4. To confirm that your configuration file is set up correctly, you can enter the multipath command and search the output for a line of the following format. This indicates that the command failed to create the multipath device.
    date  wwid: ignoring map
    
    For example, if the WWID if the device is 3600d02300069c9ce09d41c4ac9c53200, you would see a line in the output such as the following:
    # multipath
    Oct 21 09:37:19 | 3600d02300069c9ce09d41c4ac9c53200: ignoring map
    
  5. To rebuild the initramfs file system with multipath, execute the dracut command with the following options:
    # dracut --force -H --add multipath
  6. Shut the machine down.
  7. Configure the FC switch so that other paths are visible to the machine.
  8. Boot the machine.
  9. Check whether the root file system ('/') is on the multipathed device.

5.4. Moving swap File Systems from a Single Path Device to a Multipath Device

By default, swap devices are set up as logical volumes. This does not require any special procedure for configuring them as multipath devices as long as you set up multipathing on the physical volumes that constitute the logical volume group. If your swap device is not an LVM volume, however, and it is mounted by device name, you may need to edit the /etc/fstab file to switch to the appropriate multipath device name.
  1. Determine the WWID number of the swap device by running the /sbin/multipath command with the -v3 option. The output from the command should show the swap device in the paths list.
    You should look in the command output for a line of the following format, showing the swap device:
    WWID  H:B:T:L devname MAJOR:MINOR
    For example, if your swap file system is set up on sda or one of its partitions, you would see a line in the output such as the following:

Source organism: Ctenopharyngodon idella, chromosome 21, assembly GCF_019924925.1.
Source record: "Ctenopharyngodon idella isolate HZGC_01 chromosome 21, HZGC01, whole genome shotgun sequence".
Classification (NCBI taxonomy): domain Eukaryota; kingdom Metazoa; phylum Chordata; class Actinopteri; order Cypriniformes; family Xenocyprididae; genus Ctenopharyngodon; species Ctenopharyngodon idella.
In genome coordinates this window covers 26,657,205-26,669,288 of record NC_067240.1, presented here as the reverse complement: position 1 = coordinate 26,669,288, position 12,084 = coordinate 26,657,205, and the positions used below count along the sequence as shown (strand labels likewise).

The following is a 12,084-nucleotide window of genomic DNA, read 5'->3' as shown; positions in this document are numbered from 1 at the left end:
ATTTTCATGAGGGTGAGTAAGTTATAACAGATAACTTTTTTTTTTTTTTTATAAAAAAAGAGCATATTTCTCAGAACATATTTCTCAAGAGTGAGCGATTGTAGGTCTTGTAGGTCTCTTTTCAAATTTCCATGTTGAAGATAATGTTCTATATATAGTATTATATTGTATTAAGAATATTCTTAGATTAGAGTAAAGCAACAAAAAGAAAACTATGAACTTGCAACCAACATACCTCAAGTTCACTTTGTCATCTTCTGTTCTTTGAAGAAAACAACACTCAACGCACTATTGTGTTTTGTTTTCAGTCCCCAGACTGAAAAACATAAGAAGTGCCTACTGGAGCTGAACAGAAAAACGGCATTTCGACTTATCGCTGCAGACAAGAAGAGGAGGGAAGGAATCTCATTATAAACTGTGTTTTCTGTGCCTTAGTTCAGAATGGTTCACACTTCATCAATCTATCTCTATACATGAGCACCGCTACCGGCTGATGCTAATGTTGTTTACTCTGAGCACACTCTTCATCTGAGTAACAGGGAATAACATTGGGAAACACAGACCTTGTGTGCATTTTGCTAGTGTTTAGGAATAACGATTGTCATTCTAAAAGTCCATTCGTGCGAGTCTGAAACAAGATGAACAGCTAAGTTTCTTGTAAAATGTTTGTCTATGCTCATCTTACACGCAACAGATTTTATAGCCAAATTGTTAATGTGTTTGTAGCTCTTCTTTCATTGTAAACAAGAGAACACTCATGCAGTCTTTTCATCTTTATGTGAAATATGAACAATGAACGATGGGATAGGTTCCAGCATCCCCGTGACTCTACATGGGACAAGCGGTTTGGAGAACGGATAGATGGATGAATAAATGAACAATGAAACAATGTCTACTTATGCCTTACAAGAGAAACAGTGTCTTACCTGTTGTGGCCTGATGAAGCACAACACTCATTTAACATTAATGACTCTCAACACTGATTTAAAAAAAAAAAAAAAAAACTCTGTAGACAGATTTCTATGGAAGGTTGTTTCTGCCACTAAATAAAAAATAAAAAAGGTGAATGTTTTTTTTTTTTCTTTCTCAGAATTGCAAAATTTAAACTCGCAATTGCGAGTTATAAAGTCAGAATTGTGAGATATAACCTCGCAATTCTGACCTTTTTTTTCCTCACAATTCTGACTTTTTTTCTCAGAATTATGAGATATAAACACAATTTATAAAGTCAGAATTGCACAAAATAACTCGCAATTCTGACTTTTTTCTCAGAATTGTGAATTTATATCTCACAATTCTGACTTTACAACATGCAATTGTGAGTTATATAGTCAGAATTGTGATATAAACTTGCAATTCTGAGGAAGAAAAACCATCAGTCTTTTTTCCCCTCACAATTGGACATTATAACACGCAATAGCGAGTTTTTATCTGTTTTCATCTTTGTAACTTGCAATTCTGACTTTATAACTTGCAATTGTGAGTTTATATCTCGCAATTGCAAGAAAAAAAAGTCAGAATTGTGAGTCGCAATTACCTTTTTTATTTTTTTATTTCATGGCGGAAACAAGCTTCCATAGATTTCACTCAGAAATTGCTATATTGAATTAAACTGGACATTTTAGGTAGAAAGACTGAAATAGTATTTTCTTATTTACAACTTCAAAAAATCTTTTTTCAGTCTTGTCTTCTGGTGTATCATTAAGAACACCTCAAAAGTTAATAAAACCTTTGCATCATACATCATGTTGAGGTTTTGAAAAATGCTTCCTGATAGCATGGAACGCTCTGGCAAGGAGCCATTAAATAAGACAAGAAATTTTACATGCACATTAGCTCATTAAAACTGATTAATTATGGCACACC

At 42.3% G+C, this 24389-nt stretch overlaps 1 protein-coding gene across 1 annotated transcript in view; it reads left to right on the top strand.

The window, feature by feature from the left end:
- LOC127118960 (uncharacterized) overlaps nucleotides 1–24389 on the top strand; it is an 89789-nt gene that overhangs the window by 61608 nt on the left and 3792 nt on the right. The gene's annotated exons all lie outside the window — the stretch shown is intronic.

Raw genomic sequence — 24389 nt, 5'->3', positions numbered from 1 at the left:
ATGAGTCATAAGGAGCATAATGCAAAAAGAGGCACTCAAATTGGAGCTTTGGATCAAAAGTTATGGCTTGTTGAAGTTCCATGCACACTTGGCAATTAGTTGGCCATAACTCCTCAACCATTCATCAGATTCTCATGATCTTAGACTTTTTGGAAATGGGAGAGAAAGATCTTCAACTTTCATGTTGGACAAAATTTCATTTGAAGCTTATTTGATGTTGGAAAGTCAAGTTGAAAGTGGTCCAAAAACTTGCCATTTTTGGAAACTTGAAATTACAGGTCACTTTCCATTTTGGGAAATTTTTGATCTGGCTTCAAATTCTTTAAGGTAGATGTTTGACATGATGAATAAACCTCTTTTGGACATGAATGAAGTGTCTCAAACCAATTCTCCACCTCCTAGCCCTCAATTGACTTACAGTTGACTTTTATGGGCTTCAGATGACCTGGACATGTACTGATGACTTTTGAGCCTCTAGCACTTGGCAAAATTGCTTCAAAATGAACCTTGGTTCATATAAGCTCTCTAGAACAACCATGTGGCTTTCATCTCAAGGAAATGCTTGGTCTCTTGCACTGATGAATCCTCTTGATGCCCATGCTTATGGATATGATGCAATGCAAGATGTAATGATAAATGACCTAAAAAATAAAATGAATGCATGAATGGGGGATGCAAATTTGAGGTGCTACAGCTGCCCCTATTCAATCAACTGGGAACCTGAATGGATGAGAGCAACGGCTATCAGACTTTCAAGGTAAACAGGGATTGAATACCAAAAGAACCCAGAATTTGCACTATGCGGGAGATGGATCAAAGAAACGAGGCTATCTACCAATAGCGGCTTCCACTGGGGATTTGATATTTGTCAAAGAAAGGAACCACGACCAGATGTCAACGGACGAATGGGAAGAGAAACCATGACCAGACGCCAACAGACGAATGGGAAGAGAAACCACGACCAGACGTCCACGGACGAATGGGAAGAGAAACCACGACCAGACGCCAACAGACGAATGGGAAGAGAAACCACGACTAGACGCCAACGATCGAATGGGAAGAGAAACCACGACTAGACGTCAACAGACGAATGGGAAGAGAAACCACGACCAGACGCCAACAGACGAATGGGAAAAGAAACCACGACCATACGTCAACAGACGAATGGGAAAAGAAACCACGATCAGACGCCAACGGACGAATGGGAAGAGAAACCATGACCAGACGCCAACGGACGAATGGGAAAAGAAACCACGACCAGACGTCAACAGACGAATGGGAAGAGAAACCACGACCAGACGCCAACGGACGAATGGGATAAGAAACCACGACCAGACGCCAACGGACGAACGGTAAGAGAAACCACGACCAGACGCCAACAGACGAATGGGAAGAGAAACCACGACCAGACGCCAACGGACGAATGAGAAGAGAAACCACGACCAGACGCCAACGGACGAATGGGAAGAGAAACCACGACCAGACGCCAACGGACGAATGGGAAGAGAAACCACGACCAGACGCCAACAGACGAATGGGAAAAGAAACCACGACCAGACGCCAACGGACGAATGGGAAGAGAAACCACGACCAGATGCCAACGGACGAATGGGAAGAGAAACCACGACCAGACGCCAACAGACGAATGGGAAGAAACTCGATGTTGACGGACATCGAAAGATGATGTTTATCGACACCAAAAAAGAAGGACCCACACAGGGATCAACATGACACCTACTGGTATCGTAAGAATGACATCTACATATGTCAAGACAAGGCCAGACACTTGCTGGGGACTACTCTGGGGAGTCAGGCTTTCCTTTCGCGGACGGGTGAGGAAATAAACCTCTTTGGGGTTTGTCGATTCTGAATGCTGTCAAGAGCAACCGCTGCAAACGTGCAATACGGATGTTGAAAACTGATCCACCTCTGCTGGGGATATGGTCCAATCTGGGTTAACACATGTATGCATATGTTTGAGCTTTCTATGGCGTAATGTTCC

===== paths list =====
    ...
    1ATA     WDC WD800JD-75MSA3                           WD-WMAM9F 1:0:0:0 sda 8:0
    ...
    
  2. Set up an alias for the swap device in the /etc/multipath.conf file:
    multipaths {
        multipath {
            wwid WWID_of_swap_device
            alias swapdev
        }
    }
    
  3. Edit the /etc/fstab file and replace the old device path to the root device with the multipath device.
    For example, if you had the following entry in the /etc/fstab file:
    /dev/sda2 swap                    swap    defaults        0 0
    
    You would change the entry to the following:
    /dev/mapper/swapdev swap          swap    defaults        0 0
    

5.5. The Multipath Daemon

If you find you have trouble implementing a multipath configuration, you should ensure that the multipath daemon is running, as described in Chapter 3, Setting Up DM Multipath. The multipathd daemon must be running in order to use multipathed devices.

5.6. Issues with Large Number of LUNs

When a large number of LUNs are added to a node, using multipathed devices can significantly increase the time it takes for the udev device manager to create device nodes for them. If you experience this problem, you can correct it by deleting the following line in /etc/udev/rules.d/40-multipath.rules:
KERNEL!="dm-[0-9]*", ACTION=="add", PROGRAM=="/bin/bash -c '/sbin/lsmod | /bin/grep ^dm_multipath'", RUN+="/sbin/multipath -v0 %M:%m"
This line causes the udev device manager to run multipath every time a block device is added to the node. Even with this line removed, the multipathd daemon will still automatically create multipathed devices, and multipath will still be called during the boot process for nodes with multipathed root file systems. The only change is that multipathed devices will not be automatically created when the multipathd daemon is not running, which should not be a problem for the vast majority of multipath users.

5.7. Issues with queue_if_no_path feature

If a multipath device is configured with features "1 queue_if_no_path", then any process that issues I/O will hang until one or more paths are restored. To avoid this, set the no_path_retry N parameter in the /etc/multipath.conf file (where N is the number of times the system should retry a path).